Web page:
This RAPID project is a cross-national comparative study of U.S. and Chinese instructional support systems, building from earlier data about mathematics teaching and learning in large urban school districts of both the United States and the People's Republic of China. The study uses quantitative methods to compare and contrast the effectiveness of supports (e.g., professional development, teacher networks, school leadership) in improving teachers' instructional practices and student achievement using comparable instrumentation.
MIST is a five-year study of four large, urban districts implementing ambitious mathematics reform initiatives in the middle grades. The study uses a mixed-methods research design to investigate how changes in the school and district settings in which mathematics teachers work influence their instructional practices, students' learning opportunities, and student achievement.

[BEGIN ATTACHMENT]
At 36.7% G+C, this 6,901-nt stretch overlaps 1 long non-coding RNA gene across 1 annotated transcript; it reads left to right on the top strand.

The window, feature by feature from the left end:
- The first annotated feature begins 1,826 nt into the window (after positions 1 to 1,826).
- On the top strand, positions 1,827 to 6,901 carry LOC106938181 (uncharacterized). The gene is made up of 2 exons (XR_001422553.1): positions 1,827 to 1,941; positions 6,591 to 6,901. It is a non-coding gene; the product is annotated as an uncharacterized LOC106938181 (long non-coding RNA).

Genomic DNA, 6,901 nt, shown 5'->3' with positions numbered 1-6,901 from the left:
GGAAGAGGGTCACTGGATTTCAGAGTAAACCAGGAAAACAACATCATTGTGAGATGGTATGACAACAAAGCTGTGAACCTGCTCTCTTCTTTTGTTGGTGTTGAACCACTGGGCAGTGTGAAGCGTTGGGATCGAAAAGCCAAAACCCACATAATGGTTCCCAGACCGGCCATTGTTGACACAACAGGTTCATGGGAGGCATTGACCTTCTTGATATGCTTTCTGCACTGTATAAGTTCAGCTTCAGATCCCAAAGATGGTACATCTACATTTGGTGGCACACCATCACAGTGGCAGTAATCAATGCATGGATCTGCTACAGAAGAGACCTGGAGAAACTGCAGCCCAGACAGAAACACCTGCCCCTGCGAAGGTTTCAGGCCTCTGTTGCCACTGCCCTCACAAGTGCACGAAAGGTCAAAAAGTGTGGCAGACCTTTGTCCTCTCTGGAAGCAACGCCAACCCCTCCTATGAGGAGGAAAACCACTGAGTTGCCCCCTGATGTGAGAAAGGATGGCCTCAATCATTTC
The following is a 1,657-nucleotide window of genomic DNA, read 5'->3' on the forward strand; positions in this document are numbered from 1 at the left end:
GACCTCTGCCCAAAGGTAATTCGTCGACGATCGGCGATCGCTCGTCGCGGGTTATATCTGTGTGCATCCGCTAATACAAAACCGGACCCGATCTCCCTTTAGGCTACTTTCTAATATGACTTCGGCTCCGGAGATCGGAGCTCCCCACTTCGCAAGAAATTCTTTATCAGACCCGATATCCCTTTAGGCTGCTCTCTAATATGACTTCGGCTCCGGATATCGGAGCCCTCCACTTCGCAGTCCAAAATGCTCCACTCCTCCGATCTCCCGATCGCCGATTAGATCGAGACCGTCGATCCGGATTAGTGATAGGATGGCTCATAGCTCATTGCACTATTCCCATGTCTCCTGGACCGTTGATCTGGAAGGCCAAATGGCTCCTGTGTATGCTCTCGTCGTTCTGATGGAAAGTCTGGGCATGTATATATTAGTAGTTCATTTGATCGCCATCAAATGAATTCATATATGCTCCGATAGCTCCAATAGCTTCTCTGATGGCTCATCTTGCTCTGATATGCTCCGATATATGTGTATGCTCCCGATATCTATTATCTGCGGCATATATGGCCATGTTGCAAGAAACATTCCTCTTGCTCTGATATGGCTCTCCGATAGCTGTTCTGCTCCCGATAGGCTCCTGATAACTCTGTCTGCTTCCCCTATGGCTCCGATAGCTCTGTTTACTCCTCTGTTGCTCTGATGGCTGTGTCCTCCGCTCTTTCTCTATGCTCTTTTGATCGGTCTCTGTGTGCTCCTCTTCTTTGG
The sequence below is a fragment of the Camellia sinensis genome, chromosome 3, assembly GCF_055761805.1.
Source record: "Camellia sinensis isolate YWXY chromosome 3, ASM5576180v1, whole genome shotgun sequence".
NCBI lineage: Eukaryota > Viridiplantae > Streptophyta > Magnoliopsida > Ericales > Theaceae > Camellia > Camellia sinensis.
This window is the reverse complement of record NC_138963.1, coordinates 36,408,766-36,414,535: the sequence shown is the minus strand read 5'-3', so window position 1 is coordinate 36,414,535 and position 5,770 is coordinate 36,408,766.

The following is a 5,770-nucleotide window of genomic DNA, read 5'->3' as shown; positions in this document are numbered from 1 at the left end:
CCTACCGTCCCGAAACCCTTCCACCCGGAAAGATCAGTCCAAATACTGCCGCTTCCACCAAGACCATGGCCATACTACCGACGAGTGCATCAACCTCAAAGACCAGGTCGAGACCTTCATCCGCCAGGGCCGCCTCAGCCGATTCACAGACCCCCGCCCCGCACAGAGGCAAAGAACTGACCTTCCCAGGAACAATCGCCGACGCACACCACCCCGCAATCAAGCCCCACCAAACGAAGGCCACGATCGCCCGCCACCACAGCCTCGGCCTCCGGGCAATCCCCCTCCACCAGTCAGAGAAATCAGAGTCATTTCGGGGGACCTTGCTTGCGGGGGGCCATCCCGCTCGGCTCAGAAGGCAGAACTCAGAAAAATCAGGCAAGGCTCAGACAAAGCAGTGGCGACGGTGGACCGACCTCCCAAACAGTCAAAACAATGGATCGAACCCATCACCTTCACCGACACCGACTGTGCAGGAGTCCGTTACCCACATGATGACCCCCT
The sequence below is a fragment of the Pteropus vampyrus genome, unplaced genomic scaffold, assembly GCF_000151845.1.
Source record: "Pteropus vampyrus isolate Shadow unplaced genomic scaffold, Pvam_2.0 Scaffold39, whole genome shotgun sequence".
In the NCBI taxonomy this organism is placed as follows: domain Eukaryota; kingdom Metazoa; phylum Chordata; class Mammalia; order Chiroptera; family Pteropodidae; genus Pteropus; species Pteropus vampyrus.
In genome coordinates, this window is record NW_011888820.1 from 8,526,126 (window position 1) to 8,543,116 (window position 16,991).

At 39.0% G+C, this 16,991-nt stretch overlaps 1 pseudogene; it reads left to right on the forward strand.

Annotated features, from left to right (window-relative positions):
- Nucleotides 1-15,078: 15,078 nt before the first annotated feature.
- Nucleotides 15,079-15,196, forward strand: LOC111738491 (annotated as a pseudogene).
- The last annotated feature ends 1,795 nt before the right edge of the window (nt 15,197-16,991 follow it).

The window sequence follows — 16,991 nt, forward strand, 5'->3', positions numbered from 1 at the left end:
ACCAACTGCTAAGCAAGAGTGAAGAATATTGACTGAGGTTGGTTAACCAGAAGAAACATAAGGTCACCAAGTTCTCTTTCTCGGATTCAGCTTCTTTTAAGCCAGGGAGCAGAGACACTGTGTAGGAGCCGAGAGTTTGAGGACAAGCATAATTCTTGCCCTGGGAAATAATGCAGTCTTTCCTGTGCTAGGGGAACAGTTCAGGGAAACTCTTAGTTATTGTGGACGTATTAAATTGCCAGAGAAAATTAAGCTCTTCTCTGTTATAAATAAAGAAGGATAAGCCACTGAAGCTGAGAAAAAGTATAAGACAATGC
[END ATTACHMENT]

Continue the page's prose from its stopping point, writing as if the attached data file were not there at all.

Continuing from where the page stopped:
This project will study the impact and effect of the use of induction for first year middle grades mathematics teachers in three districts in Tennessee and Kentucky, including rural and urban settings. The purpose of this project is to study the links of components of induction to improved instruction and student achievement.
The goal of this project is to improve the implementation of rigorous instructional materials in middle-grades mathematics at scale through a system of practical measures and routines for collecting and using data that both assesses and supports implementation.